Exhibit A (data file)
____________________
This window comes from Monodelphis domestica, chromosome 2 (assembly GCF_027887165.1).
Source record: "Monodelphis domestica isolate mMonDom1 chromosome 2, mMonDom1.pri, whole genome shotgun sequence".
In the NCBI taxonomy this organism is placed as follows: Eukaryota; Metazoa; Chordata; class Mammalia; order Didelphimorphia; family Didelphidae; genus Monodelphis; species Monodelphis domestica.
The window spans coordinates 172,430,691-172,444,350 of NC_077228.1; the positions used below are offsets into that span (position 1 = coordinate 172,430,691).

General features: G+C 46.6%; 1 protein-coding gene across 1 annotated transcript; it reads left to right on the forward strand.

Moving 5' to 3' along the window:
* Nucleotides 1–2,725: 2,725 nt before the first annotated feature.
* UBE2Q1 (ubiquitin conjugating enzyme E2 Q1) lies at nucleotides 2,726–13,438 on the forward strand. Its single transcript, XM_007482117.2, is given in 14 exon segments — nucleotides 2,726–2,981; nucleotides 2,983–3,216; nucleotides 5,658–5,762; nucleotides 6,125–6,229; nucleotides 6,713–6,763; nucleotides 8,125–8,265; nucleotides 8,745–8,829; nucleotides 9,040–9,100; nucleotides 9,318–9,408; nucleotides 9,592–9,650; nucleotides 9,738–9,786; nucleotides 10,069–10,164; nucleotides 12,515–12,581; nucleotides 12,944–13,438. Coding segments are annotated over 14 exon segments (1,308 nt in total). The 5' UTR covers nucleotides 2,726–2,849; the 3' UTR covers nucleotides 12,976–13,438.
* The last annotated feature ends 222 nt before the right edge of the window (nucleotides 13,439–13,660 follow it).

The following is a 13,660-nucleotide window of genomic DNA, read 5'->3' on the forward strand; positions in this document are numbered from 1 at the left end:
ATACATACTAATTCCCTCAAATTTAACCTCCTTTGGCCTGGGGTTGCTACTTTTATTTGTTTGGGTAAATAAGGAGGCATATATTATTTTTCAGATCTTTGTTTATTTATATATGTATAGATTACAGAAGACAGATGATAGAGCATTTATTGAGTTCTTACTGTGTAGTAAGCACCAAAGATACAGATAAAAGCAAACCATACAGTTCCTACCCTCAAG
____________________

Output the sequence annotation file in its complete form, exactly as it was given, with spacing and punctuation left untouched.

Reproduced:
This window comes from Monodelphis domestica, chromosome 2 (assembly GCF_027887165.1).
Source record: "Monodelphis domestica isolate mMonDom1 chromosome 2, mMonDom1.pri, whole genome shotgun sequence".
In the NCBI taxonomy this organism is placed as follows: Eukaryota; Metazoa; Chordata; class Mammalia; order Didelphimorphia; family Didelphidae; genus Monodelphis; species Monodelphis domestica.
The window spans coordinates 172,430,691-172,444,350 of NC_077228.1; the positions used below are offsets into that span (position 1 = coordinate 172,430,691).

General features: G+C 46.6%; 1 protein-coding gene across 1 annotated transcript; it reads left to right on the forward strand.

Moving 5' to 3' along the window:
* Nucleotides 1–2,725: 2,725 nt before the first annotated feature.
* UBE2Q1 (ubiquitin conjugating enzyme E2 Q1) lies at nucleotides 2,726–13,438 on the forward strand. Its single transcript, XM_007482117.2, is given in 14 exon segments — nucleotides 2,726–2,981; nucleotides 2,983–3,216; nucleotides 5,658–5,762; nucleotides 6,125–6,229; nucleotides 6,713–6,763; nucleotides 8,125–8,265; nucleotides 8,745–8,829; nucleotides 9,040–9,100; nucleotides 9,318–9,408; nucleotides 9,592–9,650; nucleotides 9,738–9,786; nucleotides 10,069–10,164; nucleotides 12,515–12,581; nucleotides 12,944–13,438. Coding segments are annotated over 14 exon segments (1,308 nt in total). The 5' UTR covers nucleotides 2,726–2,849; the 3' UTR covers nucleotides 12,976–13,438.
* The last annotated feature ends 222 nt before the right edge of the window (nucleotides 13,439–13,660 follow it).

The following is a 13,660-nucleotide window of genomic DNA, read 5'->3' on the forward strand; positions in this document are numbered from 1 at the left end:
ATACATACTAATTCCCTCAAATTTAACCTCCTTTGGCCTGGGGTTGCTACTTTTATTTGTTTGGGTAAATAAGGAGGCATATATTATTTTTCAGATCTTTGTTTATTTATATATGTATAGATTACAGAAGACAGATGATAGAGCATTTATTGAGTTCTTACTGTGTAGTAAGCACCAAAGATACAGATAAAAGCAAACCATACAGTTCCTACCCTCAAG